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Collections Insights Blog Series mini headerThe Steamship Princess Maquinna was built and designed specifically for service on the West Coast of Vancouver Island. She was launched from the British Columbia Marine Railway Shipyard in Esquimalt, BC, on Christmas Eve – December 24th, 1912. Her maiden voyage was the next year in July of 1913. She was not a large vessel, approximately 230 feet or 80 meters in length, with accommodation for up to approximately 300 passengers, and also ample cargo space.  She was also almost dowdy – not a pretty ship with her long stove-pipe like funnel, and very, very limited superstructure, or deck houses.

Nevertheless, what she lacked in aesthetic, she more than made up for in her stout construction. Bearing in mind that she was designed to service the extremely challenging conditions on the West Coast of Vancouver Island, bearing in mind it was often called the Graveyard of the Pacific with some horrendous storms.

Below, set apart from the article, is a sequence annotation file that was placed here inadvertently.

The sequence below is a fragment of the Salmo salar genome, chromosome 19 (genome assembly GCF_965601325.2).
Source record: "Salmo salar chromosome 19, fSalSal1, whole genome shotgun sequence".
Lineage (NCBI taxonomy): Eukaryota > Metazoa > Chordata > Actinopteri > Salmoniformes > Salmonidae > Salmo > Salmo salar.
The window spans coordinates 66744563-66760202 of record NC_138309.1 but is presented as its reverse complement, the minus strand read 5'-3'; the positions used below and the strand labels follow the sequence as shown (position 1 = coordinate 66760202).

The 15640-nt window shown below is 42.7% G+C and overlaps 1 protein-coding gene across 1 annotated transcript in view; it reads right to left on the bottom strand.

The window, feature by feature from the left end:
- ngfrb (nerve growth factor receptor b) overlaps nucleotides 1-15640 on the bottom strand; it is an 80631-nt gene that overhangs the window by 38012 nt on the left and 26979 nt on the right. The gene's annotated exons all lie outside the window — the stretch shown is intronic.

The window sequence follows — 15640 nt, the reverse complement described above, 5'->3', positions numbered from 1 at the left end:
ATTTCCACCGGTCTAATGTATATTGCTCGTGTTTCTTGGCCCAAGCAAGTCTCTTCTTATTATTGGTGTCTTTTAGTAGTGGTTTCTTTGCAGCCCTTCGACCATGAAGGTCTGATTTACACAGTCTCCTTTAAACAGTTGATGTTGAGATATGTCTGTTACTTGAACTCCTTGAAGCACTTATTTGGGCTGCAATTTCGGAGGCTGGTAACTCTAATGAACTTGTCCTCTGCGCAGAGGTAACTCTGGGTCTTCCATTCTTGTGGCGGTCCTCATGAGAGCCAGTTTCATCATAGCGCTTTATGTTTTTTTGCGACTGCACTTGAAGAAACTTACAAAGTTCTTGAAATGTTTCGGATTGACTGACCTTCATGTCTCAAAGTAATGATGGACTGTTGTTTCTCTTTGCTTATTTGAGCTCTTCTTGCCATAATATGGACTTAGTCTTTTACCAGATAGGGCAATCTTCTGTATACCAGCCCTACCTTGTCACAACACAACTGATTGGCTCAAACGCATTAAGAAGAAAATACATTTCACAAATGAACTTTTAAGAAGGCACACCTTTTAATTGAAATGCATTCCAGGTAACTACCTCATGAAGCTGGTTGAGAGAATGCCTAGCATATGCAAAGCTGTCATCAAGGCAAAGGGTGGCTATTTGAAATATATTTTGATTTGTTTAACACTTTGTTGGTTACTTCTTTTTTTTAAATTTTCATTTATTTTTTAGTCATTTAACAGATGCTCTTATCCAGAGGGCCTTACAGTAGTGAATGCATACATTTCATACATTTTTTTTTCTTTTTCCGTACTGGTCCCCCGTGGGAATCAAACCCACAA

Nevertheless, she began service on a route which barely changed in nearly thirty-nine years of service. That was originating in Victoria on day one, taking three days to reach her terminus in Port Alice BC, before returning for another three-day trip down the Coast. Interestingly, up to forty flag stops were often scheduled for the trip. The ship was very much loved, not only by the passengers she served but by the crew. Her  service regularity and schedule integrity was quite incredible throughout the years.

So, given this amazing situation of service, it is rather sad to learn that following World War Two, with the advent of more roads, which of course brought the delivery of goods by truck, also the advent of air travel, the need for the Princess diminished over the years. In the early 1950s, Canadian Pacific decided it was time to retire the old girl. Her final trip was scheduled for September 3rd, 1952, and with a full load of passengers and cargo, everyone was ready for this important final trip. Unfortunately, it had to be cancelled, when the poor old Princess Maquinna could not raise enough steam in her boilers to drive her engines, and therefore ignominiously the trip was cancelled. Needless to say, the passengers were not amused.

However, she was a tough old bird and amazingly, she was converted subsequently into a barge called the Taku. She had ten more years of service before finally being scrapped in Vancouver in 1962.